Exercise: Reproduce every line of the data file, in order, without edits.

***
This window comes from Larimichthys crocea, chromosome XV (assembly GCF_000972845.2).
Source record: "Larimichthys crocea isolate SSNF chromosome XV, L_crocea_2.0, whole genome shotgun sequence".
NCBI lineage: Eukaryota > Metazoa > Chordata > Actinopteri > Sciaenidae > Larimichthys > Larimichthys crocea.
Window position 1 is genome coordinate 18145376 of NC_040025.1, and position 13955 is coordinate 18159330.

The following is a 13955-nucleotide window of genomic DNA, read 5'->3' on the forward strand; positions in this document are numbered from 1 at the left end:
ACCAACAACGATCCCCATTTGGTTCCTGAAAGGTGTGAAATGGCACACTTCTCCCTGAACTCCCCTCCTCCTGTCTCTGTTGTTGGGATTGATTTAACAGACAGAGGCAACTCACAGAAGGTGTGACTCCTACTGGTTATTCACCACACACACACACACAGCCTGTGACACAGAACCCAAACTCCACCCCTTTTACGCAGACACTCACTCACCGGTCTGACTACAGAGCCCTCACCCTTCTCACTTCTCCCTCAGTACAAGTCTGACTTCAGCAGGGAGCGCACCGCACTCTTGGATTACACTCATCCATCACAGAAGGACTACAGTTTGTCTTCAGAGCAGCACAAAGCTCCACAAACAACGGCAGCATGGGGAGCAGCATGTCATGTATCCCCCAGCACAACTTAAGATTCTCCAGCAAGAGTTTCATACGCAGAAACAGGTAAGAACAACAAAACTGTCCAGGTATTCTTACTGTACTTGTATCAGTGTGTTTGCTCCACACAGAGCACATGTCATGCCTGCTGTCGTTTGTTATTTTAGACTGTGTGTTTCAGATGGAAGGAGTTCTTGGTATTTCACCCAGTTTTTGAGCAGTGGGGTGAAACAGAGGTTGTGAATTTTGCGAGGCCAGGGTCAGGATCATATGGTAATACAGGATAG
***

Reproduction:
This window comes from Larimichthys crocea, chromosome XV (assembly GCF_000972845.2).
Source record: "Larimichthys crocea isolate SSNF chromosome XV, L_crocea_2.0, whole genome shotgun sequence".
NCBI lineage: Eukaryota > Metazoa > Chordata > Actinopteri > Sciaenidae > Larimichthys > Larimichthys crocea.
Window position 1 is genome coordinate 18145376 of NC_040025.1, and position 13955 is coordinate 18159330.

The following is a 13955-nucleotide window of genomic DNA, read 5'->3' on the forward strand; positions in this document are numbered from 1 at the left end:
ACCAACAACGATCCCCATTTGGTTCCTGAAAGGTGTGAAATGGCACACTTCTCCCTGAACTCCCCTCCTCCTGTCTCTGTTGTTGGGATTGATTTAACAGACAGAGGCAACTCACAGAAGGTGTGACTCCTACTGGTTATTCACCACACACACACACACAGCCTGTGACACAGAACCCAAACTCCACCCCTTTTACGCAGACACTCACTCACCGGTCTGACTACAGAGCCCTCACCCTTCTCACTTCTCCCTCAGTACAAGTCTGACTTCAGCAGGGAGCGCACCGCACTCTTGGATTACACTCATCCATCACAGAAGGACTACAGTTTGTCTTCAGAGCAGCACAAAGCTCCACAAACAACGGCAGCATGGGGAGCAGCATGTCATGTATCCCCCAGCACAACTTAAGATTCTCCAGCAAGAGTTTCATACGCAGAAACAGGTAAGAACAACAAAACTGTCCAGGTATTCTTACTGTACTTGTATCAGTGTGTTTGCTCCACACAGAGCACATGTCATGCCTGCTGTCGTTTGTTATTTTAGACTGTGTGTTTCAGATGGAAGGAGTTCTTGGTATTTCACCCAGTTTTTGAGCAGTGGGGTGAAACAGAGGTTGTGAATTTTGCGAGGCCAGGGTCAGGATCATATGGTAATACAGGATAG